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Here are the items and resources of interest for December 5, 2017:


It is important to note that the Reformers held to sola Scriptura, not solo ScripturaSolo Scriptura advocates a radical individualism that rejects the church, creeds, confessions, and tradition as having any authority while embracing private judgment above all else. This view radicalizes the Protestant ethic and undermines it. Such an approach finds no credence in the teaching of the Reformers or the early church. Conversely, the Reformers taught the Apostles’ Creed and stood upon the truths articulated at Chalcedon and Nicaea. Martin Luther, John Calvin, John Knox, Henry Bullinger, and Martin Bucer all wrote catechisms and confessions for their people. They viewed an anti-creedal and anti-confessional theology as anti-Christian. None of the prominent Protestant Reformers advocated solo Scriptura.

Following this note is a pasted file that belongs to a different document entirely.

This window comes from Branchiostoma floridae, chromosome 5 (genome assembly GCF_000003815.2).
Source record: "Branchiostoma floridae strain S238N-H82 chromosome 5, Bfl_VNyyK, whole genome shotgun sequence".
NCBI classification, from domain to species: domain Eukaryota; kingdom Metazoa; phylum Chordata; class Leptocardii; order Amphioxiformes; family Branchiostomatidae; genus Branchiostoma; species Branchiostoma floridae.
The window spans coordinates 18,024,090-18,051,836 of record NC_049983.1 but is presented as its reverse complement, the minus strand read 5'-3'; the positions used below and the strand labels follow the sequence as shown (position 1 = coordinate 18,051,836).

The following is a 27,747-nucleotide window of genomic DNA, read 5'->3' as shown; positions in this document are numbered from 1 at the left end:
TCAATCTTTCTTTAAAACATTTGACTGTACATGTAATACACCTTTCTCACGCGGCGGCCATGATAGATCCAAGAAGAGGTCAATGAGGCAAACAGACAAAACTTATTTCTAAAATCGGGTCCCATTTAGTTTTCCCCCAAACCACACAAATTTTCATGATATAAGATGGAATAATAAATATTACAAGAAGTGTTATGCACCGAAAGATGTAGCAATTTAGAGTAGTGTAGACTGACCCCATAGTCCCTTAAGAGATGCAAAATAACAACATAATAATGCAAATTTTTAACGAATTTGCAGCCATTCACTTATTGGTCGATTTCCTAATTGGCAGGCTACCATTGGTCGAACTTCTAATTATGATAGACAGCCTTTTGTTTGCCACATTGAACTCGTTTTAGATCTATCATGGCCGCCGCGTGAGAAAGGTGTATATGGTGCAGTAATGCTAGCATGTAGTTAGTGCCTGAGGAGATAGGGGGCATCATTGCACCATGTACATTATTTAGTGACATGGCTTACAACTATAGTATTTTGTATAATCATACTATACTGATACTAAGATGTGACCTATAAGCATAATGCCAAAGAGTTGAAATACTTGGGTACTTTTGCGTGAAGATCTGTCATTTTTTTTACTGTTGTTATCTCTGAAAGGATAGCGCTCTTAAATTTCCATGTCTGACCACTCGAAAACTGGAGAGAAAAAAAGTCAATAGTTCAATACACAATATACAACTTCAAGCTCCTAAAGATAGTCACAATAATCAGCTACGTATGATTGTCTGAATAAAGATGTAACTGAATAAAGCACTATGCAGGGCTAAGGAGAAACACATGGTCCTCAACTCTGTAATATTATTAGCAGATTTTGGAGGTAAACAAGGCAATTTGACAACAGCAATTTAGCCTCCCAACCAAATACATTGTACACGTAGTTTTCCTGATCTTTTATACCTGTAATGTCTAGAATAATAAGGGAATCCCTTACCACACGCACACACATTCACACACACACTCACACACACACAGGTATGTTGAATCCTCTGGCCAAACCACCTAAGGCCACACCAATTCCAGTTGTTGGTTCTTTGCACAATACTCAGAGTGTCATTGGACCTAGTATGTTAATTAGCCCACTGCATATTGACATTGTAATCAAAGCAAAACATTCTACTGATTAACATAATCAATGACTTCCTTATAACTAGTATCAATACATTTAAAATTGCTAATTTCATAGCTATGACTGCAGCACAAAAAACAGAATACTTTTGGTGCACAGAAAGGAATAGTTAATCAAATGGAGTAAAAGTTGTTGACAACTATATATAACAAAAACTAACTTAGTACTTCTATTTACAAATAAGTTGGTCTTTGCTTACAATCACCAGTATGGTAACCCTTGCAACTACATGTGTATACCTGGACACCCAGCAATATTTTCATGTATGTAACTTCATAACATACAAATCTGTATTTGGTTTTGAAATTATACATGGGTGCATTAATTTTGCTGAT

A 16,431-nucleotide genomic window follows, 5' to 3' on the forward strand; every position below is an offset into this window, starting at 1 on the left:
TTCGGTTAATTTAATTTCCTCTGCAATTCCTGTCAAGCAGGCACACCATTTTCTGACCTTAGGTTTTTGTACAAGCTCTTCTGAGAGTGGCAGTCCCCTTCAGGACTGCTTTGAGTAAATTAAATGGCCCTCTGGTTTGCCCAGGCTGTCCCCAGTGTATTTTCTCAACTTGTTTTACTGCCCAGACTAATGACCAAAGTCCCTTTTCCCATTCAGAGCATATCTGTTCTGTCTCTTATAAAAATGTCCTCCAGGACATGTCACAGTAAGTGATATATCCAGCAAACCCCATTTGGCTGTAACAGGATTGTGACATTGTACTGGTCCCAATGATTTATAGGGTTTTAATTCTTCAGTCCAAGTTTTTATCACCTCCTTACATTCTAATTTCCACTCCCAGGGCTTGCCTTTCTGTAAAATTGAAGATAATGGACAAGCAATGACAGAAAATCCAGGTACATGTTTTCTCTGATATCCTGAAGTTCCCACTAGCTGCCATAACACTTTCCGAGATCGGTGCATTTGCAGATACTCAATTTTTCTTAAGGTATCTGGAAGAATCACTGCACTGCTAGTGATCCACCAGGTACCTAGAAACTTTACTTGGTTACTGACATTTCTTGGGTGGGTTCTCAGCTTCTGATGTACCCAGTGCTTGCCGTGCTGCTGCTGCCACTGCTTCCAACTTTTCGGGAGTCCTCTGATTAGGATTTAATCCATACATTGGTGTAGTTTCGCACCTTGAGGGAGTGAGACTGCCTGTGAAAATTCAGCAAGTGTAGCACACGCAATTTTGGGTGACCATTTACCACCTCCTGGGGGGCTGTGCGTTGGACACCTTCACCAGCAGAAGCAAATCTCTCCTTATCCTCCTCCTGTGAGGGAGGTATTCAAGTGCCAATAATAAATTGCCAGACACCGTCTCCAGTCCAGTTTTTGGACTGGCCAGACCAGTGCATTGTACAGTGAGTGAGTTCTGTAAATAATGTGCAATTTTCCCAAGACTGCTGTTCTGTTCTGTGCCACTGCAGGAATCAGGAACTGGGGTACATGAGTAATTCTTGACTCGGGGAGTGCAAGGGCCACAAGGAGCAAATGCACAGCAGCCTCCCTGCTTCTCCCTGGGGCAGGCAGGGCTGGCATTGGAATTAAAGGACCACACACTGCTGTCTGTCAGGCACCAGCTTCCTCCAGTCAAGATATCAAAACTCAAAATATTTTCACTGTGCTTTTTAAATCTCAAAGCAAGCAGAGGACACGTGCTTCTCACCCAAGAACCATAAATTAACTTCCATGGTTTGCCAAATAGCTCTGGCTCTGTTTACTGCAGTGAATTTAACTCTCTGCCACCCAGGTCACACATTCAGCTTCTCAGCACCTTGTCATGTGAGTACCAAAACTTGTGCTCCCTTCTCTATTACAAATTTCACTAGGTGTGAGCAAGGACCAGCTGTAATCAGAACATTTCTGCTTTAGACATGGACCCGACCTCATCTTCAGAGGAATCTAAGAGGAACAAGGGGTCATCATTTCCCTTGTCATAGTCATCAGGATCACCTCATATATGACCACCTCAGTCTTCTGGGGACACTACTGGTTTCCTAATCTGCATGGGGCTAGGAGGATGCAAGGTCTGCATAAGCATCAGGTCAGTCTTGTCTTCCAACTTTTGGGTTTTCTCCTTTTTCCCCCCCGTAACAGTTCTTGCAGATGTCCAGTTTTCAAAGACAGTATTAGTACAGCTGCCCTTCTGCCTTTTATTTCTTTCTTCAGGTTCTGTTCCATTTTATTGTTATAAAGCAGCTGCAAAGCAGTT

It is a common suspicion among Protestant teachers that using a confession for discipleship will devalue Scripture in the heart of a disciple. The first step toward being convinced otherwise is to understand that a good confession clearly places itself beneath Scripture.




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